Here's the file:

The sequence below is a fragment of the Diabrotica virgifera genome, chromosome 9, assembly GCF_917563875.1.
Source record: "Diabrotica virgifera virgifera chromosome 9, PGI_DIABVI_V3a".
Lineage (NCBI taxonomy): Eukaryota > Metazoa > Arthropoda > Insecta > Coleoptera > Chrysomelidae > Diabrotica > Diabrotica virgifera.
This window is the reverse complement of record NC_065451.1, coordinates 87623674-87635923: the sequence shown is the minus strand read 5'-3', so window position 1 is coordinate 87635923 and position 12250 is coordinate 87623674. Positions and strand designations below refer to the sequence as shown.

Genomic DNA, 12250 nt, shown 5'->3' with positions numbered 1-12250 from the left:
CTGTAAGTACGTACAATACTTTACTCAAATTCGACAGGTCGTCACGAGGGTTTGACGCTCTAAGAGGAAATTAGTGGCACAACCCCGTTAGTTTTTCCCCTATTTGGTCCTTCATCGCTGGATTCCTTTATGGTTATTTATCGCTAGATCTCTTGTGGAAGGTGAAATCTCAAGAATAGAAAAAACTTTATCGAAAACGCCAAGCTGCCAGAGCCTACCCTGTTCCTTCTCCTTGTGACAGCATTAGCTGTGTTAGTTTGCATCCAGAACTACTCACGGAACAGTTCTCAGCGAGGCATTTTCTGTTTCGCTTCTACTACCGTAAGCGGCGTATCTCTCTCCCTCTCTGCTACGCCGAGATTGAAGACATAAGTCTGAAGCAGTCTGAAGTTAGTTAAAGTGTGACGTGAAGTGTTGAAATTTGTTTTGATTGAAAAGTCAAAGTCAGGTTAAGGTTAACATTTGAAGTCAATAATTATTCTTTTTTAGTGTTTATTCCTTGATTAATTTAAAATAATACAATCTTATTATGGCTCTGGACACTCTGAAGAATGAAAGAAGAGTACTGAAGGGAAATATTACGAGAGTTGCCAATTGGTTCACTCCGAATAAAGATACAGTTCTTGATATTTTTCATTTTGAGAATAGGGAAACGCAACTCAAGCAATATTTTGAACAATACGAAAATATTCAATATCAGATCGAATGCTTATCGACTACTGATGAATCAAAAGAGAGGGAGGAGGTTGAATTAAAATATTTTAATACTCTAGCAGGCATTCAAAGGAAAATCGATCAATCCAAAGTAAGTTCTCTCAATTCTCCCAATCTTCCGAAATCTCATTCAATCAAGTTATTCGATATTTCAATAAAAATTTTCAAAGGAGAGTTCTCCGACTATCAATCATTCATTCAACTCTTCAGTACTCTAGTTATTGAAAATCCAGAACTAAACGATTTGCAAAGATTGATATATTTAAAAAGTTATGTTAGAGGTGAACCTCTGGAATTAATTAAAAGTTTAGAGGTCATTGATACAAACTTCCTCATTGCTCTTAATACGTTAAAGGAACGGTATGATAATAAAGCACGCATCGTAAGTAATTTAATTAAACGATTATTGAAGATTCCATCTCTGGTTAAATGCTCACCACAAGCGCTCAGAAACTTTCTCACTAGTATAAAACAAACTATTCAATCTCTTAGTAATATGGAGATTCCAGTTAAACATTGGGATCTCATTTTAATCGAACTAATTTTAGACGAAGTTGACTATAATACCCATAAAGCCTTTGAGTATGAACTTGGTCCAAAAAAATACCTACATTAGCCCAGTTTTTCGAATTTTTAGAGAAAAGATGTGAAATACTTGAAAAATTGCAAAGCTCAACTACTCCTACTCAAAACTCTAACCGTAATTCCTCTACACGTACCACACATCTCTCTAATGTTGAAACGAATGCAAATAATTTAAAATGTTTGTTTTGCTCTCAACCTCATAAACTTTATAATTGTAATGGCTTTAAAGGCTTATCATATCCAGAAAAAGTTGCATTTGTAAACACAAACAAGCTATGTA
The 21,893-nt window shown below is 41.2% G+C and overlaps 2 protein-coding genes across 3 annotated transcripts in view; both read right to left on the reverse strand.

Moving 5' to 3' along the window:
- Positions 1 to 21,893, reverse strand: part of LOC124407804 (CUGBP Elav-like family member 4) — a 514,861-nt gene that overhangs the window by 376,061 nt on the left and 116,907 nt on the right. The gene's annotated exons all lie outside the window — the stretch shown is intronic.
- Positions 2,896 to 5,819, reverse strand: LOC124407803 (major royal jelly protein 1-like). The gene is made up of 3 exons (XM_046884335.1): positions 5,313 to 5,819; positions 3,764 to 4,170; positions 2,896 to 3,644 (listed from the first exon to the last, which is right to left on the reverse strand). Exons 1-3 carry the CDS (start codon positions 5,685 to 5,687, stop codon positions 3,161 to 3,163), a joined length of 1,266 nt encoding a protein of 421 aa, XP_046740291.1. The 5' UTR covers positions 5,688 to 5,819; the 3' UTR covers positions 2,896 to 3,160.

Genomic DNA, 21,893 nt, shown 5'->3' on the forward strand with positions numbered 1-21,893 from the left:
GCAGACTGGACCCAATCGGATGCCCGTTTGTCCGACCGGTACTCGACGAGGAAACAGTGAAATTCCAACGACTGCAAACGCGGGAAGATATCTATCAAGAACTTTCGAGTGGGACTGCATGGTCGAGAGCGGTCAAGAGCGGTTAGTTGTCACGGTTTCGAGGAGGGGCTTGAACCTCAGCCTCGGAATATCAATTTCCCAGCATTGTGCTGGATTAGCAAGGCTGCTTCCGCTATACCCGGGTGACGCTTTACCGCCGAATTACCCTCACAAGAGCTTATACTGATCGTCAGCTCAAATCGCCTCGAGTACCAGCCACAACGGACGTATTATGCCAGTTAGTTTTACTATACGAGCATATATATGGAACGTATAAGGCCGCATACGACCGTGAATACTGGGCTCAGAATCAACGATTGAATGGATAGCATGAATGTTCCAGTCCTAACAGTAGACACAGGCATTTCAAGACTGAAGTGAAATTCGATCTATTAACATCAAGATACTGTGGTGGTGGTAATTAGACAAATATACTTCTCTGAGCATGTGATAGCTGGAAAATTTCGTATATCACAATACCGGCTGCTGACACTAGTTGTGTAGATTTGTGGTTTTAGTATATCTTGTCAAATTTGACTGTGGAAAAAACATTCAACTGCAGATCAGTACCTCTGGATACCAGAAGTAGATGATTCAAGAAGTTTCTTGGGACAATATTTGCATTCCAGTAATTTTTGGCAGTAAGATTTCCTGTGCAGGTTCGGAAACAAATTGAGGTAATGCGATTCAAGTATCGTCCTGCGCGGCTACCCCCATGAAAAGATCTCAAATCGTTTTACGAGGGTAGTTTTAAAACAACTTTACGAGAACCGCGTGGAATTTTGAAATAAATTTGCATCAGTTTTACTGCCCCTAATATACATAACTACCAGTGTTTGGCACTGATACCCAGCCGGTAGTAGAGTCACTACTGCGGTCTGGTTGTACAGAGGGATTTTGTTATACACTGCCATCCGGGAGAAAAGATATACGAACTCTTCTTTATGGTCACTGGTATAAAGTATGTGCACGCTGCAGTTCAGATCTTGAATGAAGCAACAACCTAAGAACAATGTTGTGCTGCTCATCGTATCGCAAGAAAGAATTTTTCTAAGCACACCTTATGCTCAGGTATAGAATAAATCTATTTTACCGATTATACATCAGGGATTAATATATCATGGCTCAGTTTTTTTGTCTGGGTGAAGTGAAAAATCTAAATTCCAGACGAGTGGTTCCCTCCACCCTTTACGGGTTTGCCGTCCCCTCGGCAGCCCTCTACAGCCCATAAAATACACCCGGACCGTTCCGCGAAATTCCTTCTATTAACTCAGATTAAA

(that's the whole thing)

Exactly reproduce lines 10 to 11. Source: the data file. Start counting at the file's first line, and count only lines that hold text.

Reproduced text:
- Positions 2,896 to 5,819, reverse strand: LOC124407803 (major royal jelly protein 1-like). The gene is made up of 3 exons (XM_046884335.1): positions 5,313 to 5,819; positions 3,764 to 4,170; positions 2,896 to 3,644 (listed from the first exon to the last, which is right to left on the reverse strand). Exons 1-3 carry the CDS (start codon positions 5,685 to 5,687, stop codon positions 3,161 to 3,163), a joined length of 1,266 nt encoding a protein of 421 aa, XP_046740291.1. The 5' UTR covers positions 5,688 to 5,819; the 3' UTR covers positions 2,896 to 3,160.

Genomic DNA, 21,893 nt, shown 5'->3' on the forward strand with positions numbered 1-21,893 from the left: